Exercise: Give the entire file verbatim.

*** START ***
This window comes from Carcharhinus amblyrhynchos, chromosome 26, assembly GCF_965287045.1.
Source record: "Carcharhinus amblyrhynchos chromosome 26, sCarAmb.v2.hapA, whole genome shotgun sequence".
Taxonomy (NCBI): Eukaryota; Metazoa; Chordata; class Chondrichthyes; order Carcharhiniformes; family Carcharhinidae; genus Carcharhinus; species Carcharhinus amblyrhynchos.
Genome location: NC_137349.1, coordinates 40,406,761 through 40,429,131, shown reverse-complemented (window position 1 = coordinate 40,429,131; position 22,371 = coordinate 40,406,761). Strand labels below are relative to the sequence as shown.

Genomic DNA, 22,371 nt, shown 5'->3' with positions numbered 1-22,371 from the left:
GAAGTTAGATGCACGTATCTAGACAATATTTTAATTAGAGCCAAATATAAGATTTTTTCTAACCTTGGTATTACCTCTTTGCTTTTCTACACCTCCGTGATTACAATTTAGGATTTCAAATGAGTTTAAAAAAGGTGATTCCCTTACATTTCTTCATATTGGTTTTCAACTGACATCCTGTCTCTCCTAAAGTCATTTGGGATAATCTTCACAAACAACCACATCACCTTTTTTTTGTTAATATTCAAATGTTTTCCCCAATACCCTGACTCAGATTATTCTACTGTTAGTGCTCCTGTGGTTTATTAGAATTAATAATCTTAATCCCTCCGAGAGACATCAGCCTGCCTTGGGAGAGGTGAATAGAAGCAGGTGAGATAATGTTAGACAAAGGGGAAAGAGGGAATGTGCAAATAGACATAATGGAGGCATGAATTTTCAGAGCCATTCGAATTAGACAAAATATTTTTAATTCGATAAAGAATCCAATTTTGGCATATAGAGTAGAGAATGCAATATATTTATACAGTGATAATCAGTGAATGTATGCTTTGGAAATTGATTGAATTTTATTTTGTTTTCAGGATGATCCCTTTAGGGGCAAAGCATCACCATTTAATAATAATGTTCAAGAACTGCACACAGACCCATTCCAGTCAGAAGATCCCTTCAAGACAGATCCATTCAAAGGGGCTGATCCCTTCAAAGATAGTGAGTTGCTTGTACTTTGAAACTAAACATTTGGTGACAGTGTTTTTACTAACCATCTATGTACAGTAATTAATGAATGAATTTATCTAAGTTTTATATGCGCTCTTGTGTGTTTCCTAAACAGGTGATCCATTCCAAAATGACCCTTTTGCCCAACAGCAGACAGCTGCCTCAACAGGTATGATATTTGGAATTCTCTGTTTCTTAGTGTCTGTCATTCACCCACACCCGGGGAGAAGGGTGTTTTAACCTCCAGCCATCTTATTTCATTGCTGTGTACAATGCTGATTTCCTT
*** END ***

This window comes from Carcharhinus amblyrhynchos, chromosome 26, assembly GCF_965287045.1.
Source record: "Carcharhinus amblyrhynchos chromosome 26, sCarAmb.v2.hapA, whole genome shotgun sequence".
Taxonomy (NCBI): Eukaryota; Metazoa; Chordata; class Chondrichthyes; order Carcharhiniformes; family Carcharhinidae; genus Carcharhinus; species Carcharhinus amblyrhynchos.
Genome location: NC_137349.1, coordinates 40,406,761 through 40,429,131, shown reverse-complemented (window position 1 = coordinate 40,429,131; position 22,371 = coordinate 40,406,761). Strand labels below are relative to the sequence as shown.

Genomic DNA, 22,371 nt, shown 5'->3' with positions numbered 1-22,371 from the left:
GAAGTTAGATGCACGTATCTAGACAATATTTTAATTAGAGCCAAATATAAGATTTTTTCTAACCTTGGTATTACCTCTTTGCTTTTCTACACCTCCGTGATTACAATTTAGGATTTCAAATGAGTTTAAAAAAGGTGATTCCCTTACATTTCTTCATATTGGTTTTCAACTGACATCCTGTCTCTCCTAAAGTCATTTGGGATAATCTTCACAAACAACCACATCACCTTTTTTTTGTTAATATTCAAATGTTTTCCCCAATACCCTGACTCAGATTATTCTACTGTTAGTGCTCCTGTGGTTTATTAGAATTAATAATCTTAATCCCTCCGAGAGACATCAGCCTGCCTTGGGAGAGGTGAATAGAAGCAGGTGAGATAATGTTAGACAAAGGGGAAAGAGGGAATGTGCAAATAGACATAATGGAGGCATGAATTTTCAGAGCCATTCGAATTAGACAAAATATTTTTAATTCGATAAAGAATCCAATTTTGGCATATAGAGTAGAGAATGCAATATATTTATACAGTGATAATCAGTGAATGTATGCTTTGGAAATTGATTGAATTTTATTTTGTTTTCAGGATGATCCCTTTAGGGGCAAAGCATCACCATTTAATAATAATGTTCAAGAACTGCACACAGACCCATTCCAGTCAGAAGATCCCTTCAAGACAGATCCATTCAAAGGGGCTGATCCCTTCAAAGATAGTGAGTTGCTTGTACTTTGAAACTAAACATTTGGTGACAGTGTTTTTACTAACCATCTATGTACAGTAATTAATGAATGAATTTATCTAAGTTTTATATGCGCTCTTGTGTGTTTCCTAAACAGGTGATCCATTCCAAAATGACCCTTTTGCCCAACAGCAGACAGCTGCCTCAACAGGTATGATATTTGGAATTCTCTGTTTCTTAGTGTCTGTCATTCACCCACACCCGGGGAGAAGGGTGTTTTAACCTCCAGCCATCTTATTTCATTGCTGTGTACAATGCTGATTTCCTT